So that's what I'm thinking about. I am checking in with the news periodically (but not too periodically, ugh), talking to friends when I can, and trying to educate myself about for example conflict in the Middle East. And biding my time nervously, keeping busy with my new life as I go.
Ethel the Blog has been good reading recently, and probably before that, but I just tuned in.
What about music? The usual stuff basically - some of what you see here, some old favorites, some things I neglect to mention. Jay-Z is in high repetition. Today I have been listening to the Mekons' Journey to the End of the Night upon Sterling's mention of it on ILM. I've found it well-suited to the sort of mood I would like to cultivate.
I tried some "sad" music just to see... you know. It's just like anything else - I can make myself a lot sadder if I focus in on it, in a sort of special way. But that's not what I want. I can make myself sad about a number of things that make me sad, but haven't for a while, if I push myself. It's different when it just comes.
Some brief and scattered thoughts on the new Jay-Z album, The Blueprint.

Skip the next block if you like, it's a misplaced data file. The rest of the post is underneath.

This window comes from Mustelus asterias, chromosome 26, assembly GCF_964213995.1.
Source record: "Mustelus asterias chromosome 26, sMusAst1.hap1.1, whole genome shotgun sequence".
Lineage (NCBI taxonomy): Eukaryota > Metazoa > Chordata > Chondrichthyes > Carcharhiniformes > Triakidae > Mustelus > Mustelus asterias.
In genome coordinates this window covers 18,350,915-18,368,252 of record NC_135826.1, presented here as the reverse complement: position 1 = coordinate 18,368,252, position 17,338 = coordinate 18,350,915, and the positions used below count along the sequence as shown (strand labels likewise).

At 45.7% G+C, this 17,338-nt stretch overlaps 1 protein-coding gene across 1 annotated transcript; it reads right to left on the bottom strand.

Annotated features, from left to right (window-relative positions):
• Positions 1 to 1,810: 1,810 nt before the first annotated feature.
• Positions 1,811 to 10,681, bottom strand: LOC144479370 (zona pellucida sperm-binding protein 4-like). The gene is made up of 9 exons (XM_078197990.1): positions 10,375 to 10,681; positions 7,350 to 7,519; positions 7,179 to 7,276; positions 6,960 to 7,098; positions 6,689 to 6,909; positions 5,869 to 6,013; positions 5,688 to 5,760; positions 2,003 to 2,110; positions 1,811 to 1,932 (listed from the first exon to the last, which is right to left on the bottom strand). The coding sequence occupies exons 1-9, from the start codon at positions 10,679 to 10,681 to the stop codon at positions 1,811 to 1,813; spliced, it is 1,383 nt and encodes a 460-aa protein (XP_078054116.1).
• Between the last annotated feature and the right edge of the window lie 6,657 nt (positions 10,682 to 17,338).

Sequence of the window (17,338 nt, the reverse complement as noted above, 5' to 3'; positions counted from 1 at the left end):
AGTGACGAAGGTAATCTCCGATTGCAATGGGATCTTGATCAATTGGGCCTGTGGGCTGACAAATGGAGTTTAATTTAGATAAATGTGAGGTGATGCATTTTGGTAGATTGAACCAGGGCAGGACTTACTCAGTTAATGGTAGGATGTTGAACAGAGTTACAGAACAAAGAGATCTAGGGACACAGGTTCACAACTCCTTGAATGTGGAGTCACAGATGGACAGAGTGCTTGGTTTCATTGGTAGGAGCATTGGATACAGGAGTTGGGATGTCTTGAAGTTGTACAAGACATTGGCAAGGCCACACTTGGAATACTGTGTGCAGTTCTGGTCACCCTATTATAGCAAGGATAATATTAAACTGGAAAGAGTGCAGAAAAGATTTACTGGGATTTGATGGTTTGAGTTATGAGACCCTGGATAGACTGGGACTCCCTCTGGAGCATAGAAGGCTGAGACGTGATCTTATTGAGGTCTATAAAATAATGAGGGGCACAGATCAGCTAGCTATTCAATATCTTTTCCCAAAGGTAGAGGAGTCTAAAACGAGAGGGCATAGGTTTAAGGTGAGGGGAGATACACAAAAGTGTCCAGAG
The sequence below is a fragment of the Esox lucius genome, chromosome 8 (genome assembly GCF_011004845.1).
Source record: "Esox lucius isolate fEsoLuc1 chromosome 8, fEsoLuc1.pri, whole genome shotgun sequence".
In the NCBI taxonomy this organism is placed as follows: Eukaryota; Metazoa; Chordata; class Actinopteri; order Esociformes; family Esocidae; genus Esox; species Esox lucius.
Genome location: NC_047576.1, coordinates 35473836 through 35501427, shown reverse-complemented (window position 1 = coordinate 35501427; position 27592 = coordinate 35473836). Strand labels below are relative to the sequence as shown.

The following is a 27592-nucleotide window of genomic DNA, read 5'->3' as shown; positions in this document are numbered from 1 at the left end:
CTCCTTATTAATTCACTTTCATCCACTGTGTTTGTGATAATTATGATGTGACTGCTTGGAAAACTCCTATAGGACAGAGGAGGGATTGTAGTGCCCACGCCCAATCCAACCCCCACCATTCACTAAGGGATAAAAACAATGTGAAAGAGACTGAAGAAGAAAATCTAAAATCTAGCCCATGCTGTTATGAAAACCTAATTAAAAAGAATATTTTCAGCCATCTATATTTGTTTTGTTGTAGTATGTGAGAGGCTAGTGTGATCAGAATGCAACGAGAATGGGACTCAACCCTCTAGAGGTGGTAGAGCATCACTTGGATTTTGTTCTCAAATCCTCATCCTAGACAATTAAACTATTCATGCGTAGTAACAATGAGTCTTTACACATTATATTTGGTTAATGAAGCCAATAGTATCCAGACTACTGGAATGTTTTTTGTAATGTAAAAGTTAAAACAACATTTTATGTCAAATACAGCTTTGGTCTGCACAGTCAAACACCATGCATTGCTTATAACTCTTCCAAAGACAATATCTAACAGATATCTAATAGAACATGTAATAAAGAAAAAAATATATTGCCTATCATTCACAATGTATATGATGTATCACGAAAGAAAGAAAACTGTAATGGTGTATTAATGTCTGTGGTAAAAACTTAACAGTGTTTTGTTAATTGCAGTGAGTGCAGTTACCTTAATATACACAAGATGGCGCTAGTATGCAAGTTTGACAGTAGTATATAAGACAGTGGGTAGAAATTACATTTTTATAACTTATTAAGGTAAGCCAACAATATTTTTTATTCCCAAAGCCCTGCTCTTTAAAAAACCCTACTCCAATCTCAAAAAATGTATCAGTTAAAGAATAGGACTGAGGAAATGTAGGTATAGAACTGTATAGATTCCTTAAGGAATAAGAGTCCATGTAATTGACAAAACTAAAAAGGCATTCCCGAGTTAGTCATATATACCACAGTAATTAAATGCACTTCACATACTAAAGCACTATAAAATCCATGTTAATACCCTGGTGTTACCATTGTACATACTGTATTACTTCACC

Things about the first listen through: seemed a lot more rhythmically plodding than I have been used to from the rap I've been listening to. I had heard about the Nas verse on "Takeover" before hearing it, but wasn't really aware that's what I was listening to until quite a way through it, when I thought, shit, he's being so casually, offhandedly viscious here. From then on and on later listens I caught a lot more of the lyrics, and the big fat Doors bassline made much better sense rhythmically (as someone on ILM said, the whole thing just feels totally relentless). Some later songs - predictably the Timbaland-produced "Hola' Hovito" - have less drab beats. In fact that one feels so much more vital that it underscores why Timbaland is of such value to the whole scene. The Eminem verses on "Renagade" surprised me. His intonation is a lot less spastic, except when he begins to employ a more spastic one to complement his lyrics later on. In fact, that's not enough - I should say that it's for the most part surprisingly smooth. The lyrics, too, are great. In an apparently much more adept way than in whichever song from his last album where he begged off responsiblity for perverting the souls of innocent children, he lays out a pretty convincing position (well, as far as pop song lyrics are concerned) wrt his effect on his listeners. If I get around to it I'll put up the lyrics and giggle over them in glee, as they touch on a lot of the basic points that come up in arguments about the intersection between ethics and aesthetics.